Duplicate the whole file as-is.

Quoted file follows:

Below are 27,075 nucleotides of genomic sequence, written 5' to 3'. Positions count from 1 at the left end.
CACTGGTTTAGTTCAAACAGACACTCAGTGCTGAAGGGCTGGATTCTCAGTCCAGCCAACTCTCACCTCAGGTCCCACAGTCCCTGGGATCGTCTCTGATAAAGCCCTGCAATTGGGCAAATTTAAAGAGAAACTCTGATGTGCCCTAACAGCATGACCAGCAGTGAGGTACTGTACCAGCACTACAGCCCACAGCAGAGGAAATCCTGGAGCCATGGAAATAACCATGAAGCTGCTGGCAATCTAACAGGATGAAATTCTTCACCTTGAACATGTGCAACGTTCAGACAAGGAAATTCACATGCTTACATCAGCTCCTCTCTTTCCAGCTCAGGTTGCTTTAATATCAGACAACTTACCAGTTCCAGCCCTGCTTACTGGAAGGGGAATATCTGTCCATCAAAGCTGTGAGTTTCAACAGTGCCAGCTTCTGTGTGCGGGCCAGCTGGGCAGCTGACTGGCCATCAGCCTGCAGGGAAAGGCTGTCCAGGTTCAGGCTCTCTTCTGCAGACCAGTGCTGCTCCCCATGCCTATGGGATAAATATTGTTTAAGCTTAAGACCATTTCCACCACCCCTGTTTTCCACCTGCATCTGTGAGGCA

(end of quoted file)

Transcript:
Below are 27,075 nucleotides of genomic sequence, written 5' to 3'. Positions count from 1 at the left end.
CACTGGTTTAGTTCAAACAGACACTCAGTGCTGAAGGGCTGGATTCTCAGTCCAGCCAACTCTCACCTCAGGTCCCACAGTCCCTGGGATCGTCTCTGATAAAGCCCTGCAATTGGGCAAATTTAAAGAGAAACTCTGATGTGCCCTAACAGCATGACCAGCAGTGAGGTACTGTACCAGCACTACAGCCCACAGCAGAGGAAATCCTGGAGCCATGGAAATAACCATGAAGCTGCTGGCAATCTAACAGGATGAAATTCTTCACCTTGAACATGTGCAACGTTCAGACAAGGAAATTCACATGCTTACATCAGCTCCTCTCTTTCCAGCTCAGGTTGCTTTAATATCAGACAACTTACCAGTTCCAGCCCTGCTTACTGGAAGGGGAATATCTGTCCATCAAAGCTGTGAGTTTCAACAGTGCCAGCTTCTGTGTGCGGGCCAGCTGGGCAGCTGACTGGCCATCAGCCTGCAGGGAAAGGCTGTCCAGGTTCAGGCTCTCTTCTGCAGACCAGTGCTGCTCCCCATGCCTATGGGATAAATATTGTTTAAGCTTAAGACCATTTCCACCACCCCTGTTTTCCACCTGCATCTGTGAGGCA